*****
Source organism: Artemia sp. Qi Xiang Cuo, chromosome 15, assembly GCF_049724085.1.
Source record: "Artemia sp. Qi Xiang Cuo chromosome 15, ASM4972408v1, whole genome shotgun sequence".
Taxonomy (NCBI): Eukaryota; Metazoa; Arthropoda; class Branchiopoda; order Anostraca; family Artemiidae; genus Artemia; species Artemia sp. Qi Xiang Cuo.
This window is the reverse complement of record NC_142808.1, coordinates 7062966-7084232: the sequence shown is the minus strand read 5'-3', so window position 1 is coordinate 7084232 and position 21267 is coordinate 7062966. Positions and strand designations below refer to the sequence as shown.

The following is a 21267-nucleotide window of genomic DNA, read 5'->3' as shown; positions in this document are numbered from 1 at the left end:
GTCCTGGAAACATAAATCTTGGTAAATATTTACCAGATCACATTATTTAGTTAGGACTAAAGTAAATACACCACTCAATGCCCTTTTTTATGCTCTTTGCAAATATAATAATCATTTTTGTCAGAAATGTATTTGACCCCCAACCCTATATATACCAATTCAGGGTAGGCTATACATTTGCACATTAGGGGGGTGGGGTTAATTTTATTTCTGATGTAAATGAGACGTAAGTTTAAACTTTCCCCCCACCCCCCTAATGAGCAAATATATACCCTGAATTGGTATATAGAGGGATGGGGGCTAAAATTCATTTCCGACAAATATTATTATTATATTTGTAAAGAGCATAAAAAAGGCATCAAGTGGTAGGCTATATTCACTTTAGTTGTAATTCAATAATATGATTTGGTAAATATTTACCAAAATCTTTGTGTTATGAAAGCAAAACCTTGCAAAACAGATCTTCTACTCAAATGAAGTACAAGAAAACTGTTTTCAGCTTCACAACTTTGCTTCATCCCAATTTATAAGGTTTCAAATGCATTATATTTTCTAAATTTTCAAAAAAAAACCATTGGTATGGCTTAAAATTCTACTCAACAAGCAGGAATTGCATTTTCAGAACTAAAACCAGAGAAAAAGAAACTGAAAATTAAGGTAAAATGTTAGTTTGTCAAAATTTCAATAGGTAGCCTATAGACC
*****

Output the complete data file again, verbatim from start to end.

Source organism: Artemia sp. Qi Xiang Cuo, chromosome 15, assembly GCF_049724085.1.
Source record: "Artemia sp. Qi Xiang Cuo chromosome 15, ASM4972408v1, whole genome shotgun sequence".
Taxonomy (NCBI): Eukaryota; Metazoa; Arthropoda; class Branchiopoda; order Anostraca; family Artemiidae; genus Artemia; species Artemia sp. Qi Xiang Cuo.
This window is the reverse complement of record NC_142808.1, coordinates 7062966-7084232: the sequence shown is the minus strand read 5'-3', so window position 1 is coordinate 7084232 and position 21267 is coordinate 7062966. Positions and strand designations below refer to the sequence as shown.

The following is a 21267-nucleotide window of genomic DNA, read 5'->3' as shown; positions in this document are numbered from 1 at the left end:
GTCCTGGAAACATAAATCTTGGTAAATATTTACCAGATCACATTATTTAGTTAGGACTAAAGTAAATACACCACTCAATGCCCTTTTTTATGCTCTTTGCAAATATAATAATCATTTTTGTCAGAAATGTATTTGACCCCCAACCCTATATATACCAATTCAGGGTAGGCTATACATTTGCACATTAGGGGGGTGGGGTTAATTTTATTTCTGATGTAAATGAGACGTAAGTTTAAACTTTCCCCCCACCCCCCTAATGAGCAAATATATACCCTGAATTGGTATATAGAGGGATGGGGGCTAAAATTCATTTCCGACAAATATTATTATTATATTTGTAAAGAGCATAAAAAAGGCATCAAGTGGTAGGCTATATTCACTTTAGTTGTAATTCAATAATATGATTTGGTAAATATTTACCAAAATCTTTGTGTTATGAAAGCAAAACCTTGCAAAACAGATCTTCTACTCAAATGAAGTACAAGAAAACTGTTTTCAGCTTCACAACTTTGCTTCATCCCAATTTATAAGGTTTCAAATGCATTATATTTTCTAAATTTTCAAAAAAAAACCATTGGTATGGCTTAAAATTCTACTCAACAAGCAGGAATTGCATTTTCAGAACTAAAACCAGAGAAAAAGAAACTGAAAATTAAGGTAAAATGTTAGTTTGTCAAAATTTCAATAGGTAGCCTATAGACC